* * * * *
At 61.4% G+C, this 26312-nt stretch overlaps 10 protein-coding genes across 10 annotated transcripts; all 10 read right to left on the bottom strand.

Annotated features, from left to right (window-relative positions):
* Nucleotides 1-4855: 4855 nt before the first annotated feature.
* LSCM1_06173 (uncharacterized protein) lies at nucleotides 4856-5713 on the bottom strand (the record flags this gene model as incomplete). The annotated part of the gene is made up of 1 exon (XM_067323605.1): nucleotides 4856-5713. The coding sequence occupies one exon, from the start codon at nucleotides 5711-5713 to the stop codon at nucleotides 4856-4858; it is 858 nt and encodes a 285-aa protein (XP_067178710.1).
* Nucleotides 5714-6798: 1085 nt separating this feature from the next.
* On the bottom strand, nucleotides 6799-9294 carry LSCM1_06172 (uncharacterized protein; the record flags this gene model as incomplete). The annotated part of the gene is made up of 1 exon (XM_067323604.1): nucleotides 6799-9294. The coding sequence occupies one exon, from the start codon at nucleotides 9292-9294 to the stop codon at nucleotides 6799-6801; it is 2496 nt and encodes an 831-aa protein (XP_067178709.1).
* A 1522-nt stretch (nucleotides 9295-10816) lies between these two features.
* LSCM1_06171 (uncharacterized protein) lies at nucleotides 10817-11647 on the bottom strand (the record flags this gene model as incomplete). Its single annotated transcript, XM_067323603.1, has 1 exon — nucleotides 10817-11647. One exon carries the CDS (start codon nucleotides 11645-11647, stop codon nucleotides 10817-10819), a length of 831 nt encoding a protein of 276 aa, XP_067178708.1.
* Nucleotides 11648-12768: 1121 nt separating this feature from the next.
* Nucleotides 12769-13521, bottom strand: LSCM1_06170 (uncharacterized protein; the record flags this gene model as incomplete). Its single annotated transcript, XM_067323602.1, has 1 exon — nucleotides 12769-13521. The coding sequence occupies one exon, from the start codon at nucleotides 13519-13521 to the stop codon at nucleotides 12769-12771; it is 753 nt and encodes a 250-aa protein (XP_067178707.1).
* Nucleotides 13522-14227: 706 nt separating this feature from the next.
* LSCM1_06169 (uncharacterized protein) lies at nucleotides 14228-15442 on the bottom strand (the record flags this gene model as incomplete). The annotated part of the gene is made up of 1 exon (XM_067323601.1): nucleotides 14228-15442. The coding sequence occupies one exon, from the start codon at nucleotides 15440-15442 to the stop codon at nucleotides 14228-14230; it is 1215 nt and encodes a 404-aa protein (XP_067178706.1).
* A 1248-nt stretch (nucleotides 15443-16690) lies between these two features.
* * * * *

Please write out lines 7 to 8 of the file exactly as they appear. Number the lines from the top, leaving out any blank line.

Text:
* A 1522-nt stretch (nucleotides 9295-10816) lies between these two features.
* LSCM1_06171 (uncharacterized protein) lies at nucleotides 10817-11647 on the bottom strand (the record flags this gene model as incomplete). Its single annotated transcript, XM_067323603.1, has 1 exon — nucleotides 10817-11647. One exon carries the CDS (start codon nucleotides 11645-11647, stop codon nucleotides 10817-10819), a length of 831 nt encoding a protein of 276 aa, XP_067178708.1.